Peter Parker enters a lab that he shouldn’t have access to, gets bitten by a spider, and becomes a superhero who regularly saves his city. Gwen Stacy says, “I can help you this time Peter, I will save the city with you, it is dangerous but it is my choice and you have to respect my choices.”
And some people will still think this is good enough, because when Gwen Stacy died on paper, she died as a woman who needed saving, not as an active hero in her own right. But you know what would have been braver? To have dressed her in the clothes she died in and then turned around to say: We believe that this character, this woman, matters more than a single famous moment in comics history that happened over 40 years ago. We believe she has proved herself worthy of our respect and recognition beyond her ability to die. Beyond her ability to teach harsh life lessons. Beyond her ability to provide hope and new resolve for the man who loved her. We believe she is a hero on her own merits, deserving of a hero’s story.
We believe in Gwen Stacy’s right to live.
To have done that, to have allowed Gwen to walk away from that fight while wearing the clothes she had canonically died in would have been a stunning slap-in-the-face move. And it would have forever altered these conversations. Because you know why this death stings, perhaps more than it did in 1973? It’s because between Peter dwelling on her father’s last words and his own feelings of impending doom, all it did was make the men in Gwen’s life right. Made them right to want her home, safe and sound, made them right to be overprotective watchdogs who attempted to remove her choices and push her life onto the path of least resistance and danger. It made it okay for them to try and control her, because in the end, if she had only listened she would still be alive.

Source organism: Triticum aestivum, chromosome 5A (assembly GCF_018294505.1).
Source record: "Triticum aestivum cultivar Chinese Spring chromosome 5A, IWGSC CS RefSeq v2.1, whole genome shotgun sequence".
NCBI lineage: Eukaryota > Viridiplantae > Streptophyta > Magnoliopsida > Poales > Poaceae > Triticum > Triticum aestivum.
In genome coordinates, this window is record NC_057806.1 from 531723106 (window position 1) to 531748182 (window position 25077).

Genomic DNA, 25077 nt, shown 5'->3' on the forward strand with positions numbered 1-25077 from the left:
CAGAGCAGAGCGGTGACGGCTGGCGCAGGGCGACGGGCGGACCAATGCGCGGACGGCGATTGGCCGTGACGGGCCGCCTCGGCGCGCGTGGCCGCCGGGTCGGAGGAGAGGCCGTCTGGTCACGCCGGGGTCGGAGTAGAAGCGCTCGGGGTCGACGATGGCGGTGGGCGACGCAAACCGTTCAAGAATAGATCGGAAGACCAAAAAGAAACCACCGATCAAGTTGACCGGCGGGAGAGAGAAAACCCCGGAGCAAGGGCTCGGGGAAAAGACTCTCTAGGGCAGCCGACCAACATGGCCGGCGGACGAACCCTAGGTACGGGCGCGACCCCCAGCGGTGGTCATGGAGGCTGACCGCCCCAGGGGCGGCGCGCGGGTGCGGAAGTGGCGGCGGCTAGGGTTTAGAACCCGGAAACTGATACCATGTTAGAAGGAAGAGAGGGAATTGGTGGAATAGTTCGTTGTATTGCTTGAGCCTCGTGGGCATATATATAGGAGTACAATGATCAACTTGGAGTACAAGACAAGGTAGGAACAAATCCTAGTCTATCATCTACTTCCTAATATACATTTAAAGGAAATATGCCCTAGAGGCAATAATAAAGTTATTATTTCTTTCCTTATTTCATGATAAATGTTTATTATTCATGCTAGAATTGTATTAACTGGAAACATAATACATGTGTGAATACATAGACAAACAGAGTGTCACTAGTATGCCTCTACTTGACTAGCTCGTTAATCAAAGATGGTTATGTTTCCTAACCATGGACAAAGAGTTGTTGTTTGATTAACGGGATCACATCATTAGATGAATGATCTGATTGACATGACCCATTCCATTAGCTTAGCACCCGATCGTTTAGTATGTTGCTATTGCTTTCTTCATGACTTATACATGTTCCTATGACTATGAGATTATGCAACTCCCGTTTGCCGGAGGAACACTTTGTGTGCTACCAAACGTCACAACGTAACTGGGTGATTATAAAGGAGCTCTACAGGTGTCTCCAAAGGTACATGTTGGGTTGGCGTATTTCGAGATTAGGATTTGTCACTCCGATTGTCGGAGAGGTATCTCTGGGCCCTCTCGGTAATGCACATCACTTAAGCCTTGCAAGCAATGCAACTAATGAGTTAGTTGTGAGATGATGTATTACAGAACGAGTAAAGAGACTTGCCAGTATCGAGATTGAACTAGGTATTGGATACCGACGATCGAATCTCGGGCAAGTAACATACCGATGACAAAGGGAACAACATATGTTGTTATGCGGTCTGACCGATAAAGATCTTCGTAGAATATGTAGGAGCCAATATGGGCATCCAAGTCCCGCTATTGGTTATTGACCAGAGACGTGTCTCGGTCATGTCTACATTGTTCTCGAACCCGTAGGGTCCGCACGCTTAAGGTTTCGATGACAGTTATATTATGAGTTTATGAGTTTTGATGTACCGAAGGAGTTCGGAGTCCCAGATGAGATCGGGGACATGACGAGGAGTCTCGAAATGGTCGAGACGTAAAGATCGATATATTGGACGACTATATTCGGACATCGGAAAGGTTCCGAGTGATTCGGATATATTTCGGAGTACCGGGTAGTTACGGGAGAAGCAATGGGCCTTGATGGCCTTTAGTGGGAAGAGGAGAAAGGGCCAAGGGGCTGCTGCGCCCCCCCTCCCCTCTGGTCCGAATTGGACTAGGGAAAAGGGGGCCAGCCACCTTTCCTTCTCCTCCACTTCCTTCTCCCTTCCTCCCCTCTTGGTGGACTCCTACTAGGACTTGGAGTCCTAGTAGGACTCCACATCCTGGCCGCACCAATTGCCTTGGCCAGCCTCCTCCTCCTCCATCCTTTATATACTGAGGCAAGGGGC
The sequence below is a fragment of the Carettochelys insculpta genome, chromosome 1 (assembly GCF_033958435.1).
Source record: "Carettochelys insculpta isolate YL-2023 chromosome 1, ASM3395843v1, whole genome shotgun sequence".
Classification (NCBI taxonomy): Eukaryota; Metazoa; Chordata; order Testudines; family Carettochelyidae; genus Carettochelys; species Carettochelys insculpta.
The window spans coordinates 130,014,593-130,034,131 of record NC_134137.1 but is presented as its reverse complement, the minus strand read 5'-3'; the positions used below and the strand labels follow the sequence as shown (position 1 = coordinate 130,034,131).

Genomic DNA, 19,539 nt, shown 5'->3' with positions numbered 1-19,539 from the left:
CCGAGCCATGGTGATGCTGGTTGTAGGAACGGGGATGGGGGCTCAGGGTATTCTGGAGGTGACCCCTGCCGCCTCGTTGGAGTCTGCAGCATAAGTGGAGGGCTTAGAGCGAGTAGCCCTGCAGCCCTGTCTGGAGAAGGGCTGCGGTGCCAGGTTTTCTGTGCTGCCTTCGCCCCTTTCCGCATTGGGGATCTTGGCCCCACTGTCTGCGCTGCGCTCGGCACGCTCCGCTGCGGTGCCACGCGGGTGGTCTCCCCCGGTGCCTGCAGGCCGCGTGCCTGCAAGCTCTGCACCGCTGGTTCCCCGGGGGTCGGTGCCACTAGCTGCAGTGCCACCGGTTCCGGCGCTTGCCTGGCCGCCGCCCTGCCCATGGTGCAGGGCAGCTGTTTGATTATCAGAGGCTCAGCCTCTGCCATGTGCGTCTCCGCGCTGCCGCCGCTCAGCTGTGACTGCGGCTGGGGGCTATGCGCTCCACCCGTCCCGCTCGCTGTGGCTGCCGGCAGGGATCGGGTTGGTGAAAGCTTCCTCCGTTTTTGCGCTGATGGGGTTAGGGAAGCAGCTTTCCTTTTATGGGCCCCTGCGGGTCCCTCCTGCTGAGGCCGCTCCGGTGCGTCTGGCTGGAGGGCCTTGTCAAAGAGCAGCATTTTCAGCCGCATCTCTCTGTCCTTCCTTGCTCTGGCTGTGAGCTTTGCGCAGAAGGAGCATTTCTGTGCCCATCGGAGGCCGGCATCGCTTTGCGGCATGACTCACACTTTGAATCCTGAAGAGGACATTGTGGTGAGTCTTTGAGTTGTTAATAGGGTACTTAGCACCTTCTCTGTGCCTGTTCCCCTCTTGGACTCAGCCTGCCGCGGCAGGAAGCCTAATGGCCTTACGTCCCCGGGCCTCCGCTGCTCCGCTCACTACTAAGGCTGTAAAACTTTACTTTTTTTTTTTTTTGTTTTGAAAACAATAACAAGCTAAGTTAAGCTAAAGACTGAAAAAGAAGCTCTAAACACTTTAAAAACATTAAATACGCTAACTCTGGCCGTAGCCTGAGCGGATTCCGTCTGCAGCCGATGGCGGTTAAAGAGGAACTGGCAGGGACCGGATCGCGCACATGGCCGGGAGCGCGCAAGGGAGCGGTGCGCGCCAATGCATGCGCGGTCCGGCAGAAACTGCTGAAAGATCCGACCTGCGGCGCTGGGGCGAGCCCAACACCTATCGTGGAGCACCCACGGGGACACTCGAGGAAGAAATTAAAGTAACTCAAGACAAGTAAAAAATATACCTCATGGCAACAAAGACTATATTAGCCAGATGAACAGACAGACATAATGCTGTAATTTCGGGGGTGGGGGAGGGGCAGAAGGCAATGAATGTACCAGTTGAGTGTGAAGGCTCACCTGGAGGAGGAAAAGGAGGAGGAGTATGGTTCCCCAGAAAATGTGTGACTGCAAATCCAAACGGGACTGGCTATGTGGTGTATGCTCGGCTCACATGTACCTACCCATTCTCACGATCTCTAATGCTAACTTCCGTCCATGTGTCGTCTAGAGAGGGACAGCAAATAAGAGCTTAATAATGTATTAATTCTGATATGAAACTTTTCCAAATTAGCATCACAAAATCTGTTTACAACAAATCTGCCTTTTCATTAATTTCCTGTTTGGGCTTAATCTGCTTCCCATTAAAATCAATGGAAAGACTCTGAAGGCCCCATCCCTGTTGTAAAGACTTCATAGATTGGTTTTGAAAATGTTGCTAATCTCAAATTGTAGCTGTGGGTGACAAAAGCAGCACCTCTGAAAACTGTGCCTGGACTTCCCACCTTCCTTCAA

And that’s not a good enough reason to rehash the lesson Gwen’s death was originally meant to teach, that superheroes can’t save everyone, that sometimes they lose. Peter has already lost someone—Uncle Ben was his price. Forcing him to lose Gwen, too, is just a reason to sulk for six months. Sulk until he’s finally reminded by her atrociously-written off-topic high school graduation speech that she can still give him hope at least.
Women are great at giving people hope, right?
You know what would have been great? If after the dust had settled, a very alive Gwen had gone to Oxford and Peter had stayed in New York. (The city does need him, after all.) And while Gwen was away, this new girl named Mary Jane Watson popped up, and he started feeling torn. Because Peter Parker is nineteen, and that is about the level of relationship drama you can manage at nineteen. None of this, “my last girlfriend died, so I will feel forever guilty about any new girlfriends” crap. Just good old-fashioned teenage angst alongside world-saving. But we can’t let Peter Parker have real people problems, didn’t you know? He’s a superhero. We go big or go home.
Even if it means we have to erase the stories of anyone not wearing the spandex.
Additional note: There seems to be some aggravation resulting from the suggestion that Max Dillon’s story has racial overtones simply because he is a black man. As was very helpfully pointed out in the comments, Max Dillon refers to himself as “The Invisible Man” throughout the film, which is a direct reference to Ralph Ellison’s novel of the same name, one that deals with race relations in America. There are very clear parallels to draw between Ellison’s narrator and Dillon, including the “theft” of electricity. With that in mind, it was very difficult not to read the character’s journey as one concerned with race—particularly because the scriptwriters made it so implicit.